study of drugs and their actions on living organisms
chemical substances that have an effect on living organisms
therapeutic drugs, used to prevent or treat diseases
treatment with natural physical forces such as water, light, and heat
Psychological therapy
identification of stressors and methods to reduce or eliminate stress and/or the use of drugs
generic name
first letter of name is not capitalized
official name
name of drug that is listed by U.S. Food and Drug Administration
trademark/brand/proprietary name
first letter is capitalized
U.S. Pharmacopiea/National Formulary
provides standards for identity,quality,strength, and purity of substances used in healthcare
Controlled Substances Act (1970)
divided potentially addictive drugs into five schedules
Schedule I
high abuse potential/no medical use; Ex: LSD, heroin,marijuana,mescaline,methaqualone,peyote,STP,hashish,psilocybin
Schedule II
high abuse potential/accepted medical use/no refills/phone orders in emergencies;Ex:Amphetamines,cocaine,codeine,dronabinol,methadone,methylphenidate,pentobarbital,Opium(morphine),meperidine,short-acting barbiturates(secobarbital)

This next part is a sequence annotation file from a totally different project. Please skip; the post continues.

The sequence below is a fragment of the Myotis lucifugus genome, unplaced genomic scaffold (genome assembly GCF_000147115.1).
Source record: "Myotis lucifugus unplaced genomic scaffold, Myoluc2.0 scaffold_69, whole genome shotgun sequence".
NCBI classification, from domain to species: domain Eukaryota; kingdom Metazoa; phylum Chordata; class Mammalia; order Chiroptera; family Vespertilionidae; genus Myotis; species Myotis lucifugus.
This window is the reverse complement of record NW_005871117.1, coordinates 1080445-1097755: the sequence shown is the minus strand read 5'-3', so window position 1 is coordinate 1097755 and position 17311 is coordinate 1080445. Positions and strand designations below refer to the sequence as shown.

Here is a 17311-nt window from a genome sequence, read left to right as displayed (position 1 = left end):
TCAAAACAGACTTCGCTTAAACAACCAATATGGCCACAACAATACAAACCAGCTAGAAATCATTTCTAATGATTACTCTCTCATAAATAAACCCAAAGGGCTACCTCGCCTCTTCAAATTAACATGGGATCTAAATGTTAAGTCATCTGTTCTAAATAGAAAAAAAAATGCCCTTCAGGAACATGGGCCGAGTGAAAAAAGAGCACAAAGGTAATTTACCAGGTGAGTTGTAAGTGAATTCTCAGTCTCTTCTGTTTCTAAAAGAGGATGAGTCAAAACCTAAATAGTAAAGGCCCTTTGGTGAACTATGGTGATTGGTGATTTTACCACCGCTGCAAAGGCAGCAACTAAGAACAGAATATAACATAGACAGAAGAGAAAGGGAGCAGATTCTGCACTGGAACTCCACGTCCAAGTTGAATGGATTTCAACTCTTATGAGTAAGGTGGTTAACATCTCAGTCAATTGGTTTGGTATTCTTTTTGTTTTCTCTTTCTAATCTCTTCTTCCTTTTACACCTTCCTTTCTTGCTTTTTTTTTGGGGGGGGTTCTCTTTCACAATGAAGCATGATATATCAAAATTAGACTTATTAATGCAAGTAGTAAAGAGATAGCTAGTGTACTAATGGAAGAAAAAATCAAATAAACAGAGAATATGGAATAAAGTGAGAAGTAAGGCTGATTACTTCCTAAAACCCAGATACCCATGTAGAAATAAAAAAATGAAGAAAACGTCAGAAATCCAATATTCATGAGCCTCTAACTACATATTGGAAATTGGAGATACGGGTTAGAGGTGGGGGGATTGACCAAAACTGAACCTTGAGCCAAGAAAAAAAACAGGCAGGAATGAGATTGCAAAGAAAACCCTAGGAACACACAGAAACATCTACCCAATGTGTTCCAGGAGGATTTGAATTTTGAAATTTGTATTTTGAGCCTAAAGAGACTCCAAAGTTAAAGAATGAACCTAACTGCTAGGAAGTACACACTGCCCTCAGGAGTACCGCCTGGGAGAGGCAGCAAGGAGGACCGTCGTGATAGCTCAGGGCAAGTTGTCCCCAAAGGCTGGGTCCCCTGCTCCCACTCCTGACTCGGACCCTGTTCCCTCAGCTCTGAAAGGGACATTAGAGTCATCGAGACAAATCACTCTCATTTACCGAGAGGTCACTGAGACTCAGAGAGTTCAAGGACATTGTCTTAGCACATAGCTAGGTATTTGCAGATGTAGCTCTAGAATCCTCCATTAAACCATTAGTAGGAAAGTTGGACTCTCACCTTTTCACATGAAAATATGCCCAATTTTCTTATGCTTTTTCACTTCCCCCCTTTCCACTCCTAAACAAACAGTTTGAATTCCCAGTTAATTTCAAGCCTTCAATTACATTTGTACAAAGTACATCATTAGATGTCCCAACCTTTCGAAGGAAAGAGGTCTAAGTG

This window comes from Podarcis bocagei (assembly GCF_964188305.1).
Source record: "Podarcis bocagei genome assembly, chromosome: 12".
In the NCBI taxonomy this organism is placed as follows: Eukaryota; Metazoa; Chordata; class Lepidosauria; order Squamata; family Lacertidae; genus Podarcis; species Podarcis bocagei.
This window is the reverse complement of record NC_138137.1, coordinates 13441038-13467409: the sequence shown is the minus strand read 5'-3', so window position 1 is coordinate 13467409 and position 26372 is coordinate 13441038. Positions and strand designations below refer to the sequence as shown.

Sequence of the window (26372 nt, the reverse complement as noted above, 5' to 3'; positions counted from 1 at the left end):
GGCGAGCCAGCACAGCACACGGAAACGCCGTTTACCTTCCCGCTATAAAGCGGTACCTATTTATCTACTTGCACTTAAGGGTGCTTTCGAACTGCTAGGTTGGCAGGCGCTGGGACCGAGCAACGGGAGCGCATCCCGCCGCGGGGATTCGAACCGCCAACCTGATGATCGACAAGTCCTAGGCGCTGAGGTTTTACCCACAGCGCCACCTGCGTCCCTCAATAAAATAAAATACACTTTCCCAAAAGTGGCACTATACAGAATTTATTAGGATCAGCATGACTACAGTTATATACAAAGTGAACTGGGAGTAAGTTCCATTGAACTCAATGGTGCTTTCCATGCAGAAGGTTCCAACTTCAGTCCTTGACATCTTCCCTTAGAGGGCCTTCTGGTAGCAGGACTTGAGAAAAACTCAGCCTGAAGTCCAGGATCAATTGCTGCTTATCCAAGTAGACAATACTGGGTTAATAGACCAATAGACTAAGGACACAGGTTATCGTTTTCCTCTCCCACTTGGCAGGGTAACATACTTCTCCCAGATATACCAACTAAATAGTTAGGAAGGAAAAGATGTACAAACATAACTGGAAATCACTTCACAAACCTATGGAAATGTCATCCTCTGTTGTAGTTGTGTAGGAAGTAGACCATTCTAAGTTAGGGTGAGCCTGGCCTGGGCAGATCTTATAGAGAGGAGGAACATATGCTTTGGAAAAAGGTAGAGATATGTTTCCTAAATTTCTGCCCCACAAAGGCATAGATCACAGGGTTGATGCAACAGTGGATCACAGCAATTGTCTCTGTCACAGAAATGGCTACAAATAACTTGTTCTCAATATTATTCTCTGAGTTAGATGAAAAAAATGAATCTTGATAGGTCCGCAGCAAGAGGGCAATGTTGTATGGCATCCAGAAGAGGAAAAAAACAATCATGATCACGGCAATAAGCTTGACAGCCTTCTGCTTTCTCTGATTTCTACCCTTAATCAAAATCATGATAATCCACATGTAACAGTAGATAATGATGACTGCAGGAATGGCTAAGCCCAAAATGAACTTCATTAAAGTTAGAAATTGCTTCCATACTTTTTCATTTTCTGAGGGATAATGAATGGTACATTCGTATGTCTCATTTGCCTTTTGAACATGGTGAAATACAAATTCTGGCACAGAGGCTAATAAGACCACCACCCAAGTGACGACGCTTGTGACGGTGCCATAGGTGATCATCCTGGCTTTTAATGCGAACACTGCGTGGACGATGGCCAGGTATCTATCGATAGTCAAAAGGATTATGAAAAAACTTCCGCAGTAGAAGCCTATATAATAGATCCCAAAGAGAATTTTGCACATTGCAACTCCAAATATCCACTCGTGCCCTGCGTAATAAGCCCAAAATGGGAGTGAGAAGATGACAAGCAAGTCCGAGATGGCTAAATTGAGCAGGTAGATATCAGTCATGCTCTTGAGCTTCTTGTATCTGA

Schedule III
less abuse than I & II/possible psychological dependence;Ex:Benzphetamine,butabarital,mixtures of codeine,Loratab,Fiorinal
Schedule IV
low abuse potential/phone orders permitted;Ex:Librium(chlordiazepoxide),Valium(diazepam),Chloral Hydrate,Darvon(propoxyphene),phenobarbital,flurazepam,temazepam
Schedule V
low abuse potential/may not need prescription;Ex:Lomotil,Robitussin A-C
Federal Food, Drug, and Cosmetic Act (1938)
moved burden of proof from government to manufacturer/FDA regulates
Federal Food, Drug, and Cosmetic Act (Durham-Humphrey Amendment 1952)
restricted the refilling of perscriptions
Federal Food, Drug, and Cosmetic Act (Kefauver-Harris Amendment 1962)
product has to be safe and effective/came after Thalidomide (drug used for pregnant woman's pain) tragedy
Harrison Narcotic Act (1914)
regulated narcotic sales (before act, could buy w/o prescription)
state of being free of contamination
rate and extent to which an active drug enters general circulation
ability to produce a desired effect
measures to prevent harm
extent, quality, or degree of being poisonous
Four stages of drug development
1)preclinical/stage where FDA has 30 days to determine if safe/only 20% go to clinical stage 2)clinical 3)New Drug Application (NDA) review 4)postmarking surveillance